More importantly, we are fast approaching a regime in which personal efficacy and toxicity could be reliably predicted by individual. One could slow down innovation but it is unlikely that big pharma can escape the coming revolution in data analytics.

(1) Large-scale identification and analysis of suppressive drug interactions, Lunenfeld-Tanenbaum Research Institute

Tuesday, April 15, 2014

The sky distraction

Many have been worried about light pollution that obscures the sky and some have gone as far as speculating that the inability of city folks to view the stars overhead is eating into the human psyche. Those who have burned the midnight oil in North America to view the total lunar eclipse recently may be comforted by the fact that there are three more to follow soon. The sky is indeed interesting, but there are more interesting ideas to think about. Watching the sky is not going to change anything – thinking about what could be out there, may.

Conventional education methods have stressed such mediocre attempts to understand science – a trip to the planetarium and a stroll down to the backyard pond – on the premise that seeing, touching and feeling stuff will enhance understanding. In a world of accelerating abstract knowledge, such practicality comes with a huge cost. Real astrophysicists do not “look up” and real biologists are not enamored by the Petri dish. Knowledge comes from imagination and not by verifiable experiments. Mechanics and experimentalism can only sustain the status-quo and not advance it.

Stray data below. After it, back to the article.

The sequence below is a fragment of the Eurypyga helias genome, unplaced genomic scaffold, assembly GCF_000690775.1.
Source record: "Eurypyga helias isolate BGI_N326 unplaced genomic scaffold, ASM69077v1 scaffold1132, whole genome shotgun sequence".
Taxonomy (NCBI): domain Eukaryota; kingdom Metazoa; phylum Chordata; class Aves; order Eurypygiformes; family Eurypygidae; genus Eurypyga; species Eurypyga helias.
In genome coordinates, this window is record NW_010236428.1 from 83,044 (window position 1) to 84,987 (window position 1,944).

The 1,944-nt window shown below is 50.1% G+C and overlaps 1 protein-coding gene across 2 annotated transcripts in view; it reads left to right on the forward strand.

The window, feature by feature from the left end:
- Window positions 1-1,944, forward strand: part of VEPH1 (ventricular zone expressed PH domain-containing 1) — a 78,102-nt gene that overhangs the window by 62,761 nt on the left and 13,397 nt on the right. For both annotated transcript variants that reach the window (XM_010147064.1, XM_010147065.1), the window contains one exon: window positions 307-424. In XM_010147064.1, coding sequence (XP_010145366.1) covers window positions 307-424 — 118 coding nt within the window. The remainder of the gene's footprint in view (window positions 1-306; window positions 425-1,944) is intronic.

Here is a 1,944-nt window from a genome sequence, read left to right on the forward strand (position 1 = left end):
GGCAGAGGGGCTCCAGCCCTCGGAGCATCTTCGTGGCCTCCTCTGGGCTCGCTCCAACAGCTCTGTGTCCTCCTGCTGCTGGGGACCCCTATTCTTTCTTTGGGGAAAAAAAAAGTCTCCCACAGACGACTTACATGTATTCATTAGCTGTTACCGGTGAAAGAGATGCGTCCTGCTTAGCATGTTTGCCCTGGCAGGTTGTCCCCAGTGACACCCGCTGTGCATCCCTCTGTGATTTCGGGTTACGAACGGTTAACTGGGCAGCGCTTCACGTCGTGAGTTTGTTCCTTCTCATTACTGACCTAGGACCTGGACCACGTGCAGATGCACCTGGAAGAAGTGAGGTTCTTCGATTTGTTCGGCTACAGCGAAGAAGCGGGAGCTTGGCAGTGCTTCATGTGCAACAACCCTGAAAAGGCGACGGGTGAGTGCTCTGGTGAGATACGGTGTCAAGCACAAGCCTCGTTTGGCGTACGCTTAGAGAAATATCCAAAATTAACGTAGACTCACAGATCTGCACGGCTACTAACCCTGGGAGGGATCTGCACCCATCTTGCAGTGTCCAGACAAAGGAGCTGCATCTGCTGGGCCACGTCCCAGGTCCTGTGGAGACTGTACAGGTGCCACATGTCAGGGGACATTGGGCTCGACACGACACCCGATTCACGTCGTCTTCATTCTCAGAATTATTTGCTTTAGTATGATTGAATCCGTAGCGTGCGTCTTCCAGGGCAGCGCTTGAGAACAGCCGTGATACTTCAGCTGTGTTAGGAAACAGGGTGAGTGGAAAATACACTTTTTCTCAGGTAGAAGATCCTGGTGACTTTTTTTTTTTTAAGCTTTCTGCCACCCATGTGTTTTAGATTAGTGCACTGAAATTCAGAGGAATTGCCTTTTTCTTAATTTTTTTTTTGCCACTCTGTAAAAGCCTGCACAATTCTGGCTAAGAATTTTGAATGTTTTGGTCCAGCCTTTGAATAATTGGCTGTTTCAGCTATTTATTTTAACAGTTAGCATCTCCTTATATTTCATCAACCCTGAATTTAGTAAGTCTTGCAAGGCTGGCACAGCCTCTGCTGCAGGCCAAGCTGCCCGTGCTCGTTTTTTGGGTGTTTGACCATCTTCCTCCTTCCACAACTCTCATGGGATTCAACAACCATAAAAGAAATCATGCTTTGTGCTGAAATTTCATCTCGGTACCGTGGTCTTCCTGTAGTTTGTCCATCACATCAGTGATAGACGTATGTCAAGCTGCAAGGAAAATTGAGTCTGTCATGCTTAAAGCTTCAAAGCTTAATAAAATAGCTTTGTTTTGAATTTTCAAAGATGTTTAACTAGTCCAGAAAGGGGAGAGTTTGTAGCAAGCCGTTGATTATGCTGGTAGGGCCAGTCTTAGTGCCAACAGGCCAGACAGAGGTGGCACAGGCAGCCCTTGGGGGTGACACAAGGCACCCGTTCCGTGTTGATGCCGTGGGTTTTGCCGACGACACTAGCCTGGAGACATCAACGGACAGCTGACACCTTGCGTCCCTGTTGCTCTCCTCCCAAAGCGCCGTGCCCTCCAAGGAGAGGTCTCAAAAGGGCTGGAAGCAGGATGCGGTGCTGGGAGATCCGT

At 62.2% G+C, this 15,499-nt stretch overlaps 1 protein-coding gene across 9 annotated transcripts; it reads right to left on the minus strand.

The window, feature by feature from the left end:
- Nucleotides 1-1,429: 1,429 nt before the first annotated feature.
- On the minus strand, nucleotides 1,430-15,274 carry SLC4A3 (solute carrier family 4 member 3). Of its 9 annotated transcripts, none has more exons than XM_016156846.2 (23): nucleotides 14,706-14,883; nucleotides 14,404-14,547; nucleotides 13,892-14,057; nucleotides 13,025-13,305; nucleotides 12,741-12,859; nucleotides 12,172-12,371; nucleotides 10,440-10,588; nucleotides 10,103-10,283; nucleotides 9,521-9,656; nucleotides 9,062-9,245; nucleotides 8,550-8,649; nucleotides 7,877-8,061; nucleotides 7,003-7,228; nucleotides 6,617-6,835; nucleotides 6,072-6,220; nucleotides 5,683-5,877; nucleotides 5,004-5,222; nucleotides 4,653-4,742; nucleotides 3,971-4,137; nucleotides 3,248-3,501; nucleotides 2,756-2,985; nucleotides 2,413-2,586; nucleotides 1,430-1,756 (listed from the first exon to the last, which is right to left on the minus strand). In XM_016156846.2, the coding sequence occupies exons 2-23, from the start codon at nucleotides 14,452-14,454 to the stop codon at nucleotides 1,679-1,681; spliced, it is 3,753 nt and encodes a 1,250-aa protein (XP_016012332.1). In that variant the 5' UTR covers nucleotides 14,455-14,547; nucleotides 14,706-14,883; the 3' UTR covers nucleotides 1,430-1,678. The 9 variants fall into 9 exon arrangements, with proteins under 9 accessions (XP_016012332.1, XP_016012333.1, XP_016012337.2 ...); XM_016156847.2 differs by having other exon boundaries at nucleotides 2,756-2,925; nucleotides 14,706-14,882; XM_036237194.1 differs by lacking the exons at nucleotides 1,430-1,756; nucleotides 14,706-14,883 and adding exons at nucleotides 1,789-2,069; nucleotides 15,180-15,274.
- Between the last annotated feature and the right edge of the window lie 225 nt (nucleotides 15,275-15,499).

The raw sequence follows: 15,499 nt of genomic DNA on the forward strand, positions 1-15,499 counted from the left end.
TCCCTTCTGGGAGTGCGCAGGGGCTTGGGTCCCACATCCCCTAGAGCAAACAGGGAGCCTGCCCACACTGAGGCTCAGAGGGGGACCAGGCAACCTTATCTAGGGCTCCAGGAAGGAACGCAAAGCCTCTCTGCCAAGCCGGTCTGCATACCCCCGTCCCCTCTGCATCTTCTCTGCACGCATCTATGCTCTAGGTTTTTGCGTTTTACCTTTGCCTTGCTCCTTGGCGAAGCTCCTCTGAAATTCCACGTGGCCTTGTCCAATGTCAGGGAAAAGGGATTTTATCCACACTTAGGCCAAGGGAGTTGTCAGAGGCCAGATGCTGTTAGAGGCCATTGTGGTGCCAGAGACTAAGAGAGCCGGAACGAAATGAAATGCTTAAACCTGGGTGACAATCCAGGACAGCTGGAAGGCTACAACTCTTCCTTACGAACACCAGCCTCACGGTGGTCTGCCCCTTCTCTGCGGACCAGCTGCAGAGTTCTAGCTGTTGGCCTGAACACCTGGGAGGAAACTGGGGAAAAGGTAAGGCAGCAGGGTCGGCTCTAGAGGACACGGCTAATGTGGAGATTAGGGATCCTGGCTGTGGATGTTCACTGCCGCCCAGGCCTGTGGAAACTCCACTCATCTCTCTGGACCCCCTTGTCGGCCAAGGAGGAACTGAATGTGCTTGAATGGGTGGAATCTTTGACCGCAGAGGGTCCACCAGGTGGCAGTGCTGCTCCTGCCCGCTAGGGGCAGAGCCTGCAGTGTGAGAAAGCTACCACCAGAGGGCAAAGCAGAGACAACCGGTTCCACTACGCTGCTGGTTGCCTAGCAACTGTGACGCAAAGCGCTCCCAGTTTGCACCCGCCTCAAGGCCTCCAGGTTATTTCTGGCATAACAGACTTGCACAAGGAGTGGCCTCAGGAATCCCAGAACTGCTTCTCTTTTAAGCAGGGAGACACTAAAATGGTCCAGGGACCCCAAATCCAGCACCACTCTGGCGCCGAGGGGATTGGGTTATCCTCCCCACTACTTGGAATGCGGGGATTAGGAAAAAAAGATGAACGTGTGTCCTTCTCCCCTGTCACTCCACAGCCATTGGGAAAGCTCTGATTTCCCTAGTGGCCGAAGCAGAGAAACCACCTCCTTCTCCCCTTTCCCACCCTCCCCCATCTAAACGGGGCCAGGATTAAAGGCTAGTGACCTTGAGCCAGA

So, next time somebody implores you “to look up” to the heavens to learn, think about how much more could be learned by just looking down.

Sunday, April 13, 2014

Optimized tactical death

A recent article in the Journal of Sociology speculates that as much as 1 billion people around the world could be living in poverty – on as little as $1 per day. The brain of humans, still by far the most important and scarce resource on Earth, has been sub optimized on every dimension. Lifting humanity from the abyss of ignorance could be the most strategic of actions any individual, organization or country could take. However, most are engaged in the tactical optimization of segmented wealth and presumed utility, they are unlikely to ever see the big picture.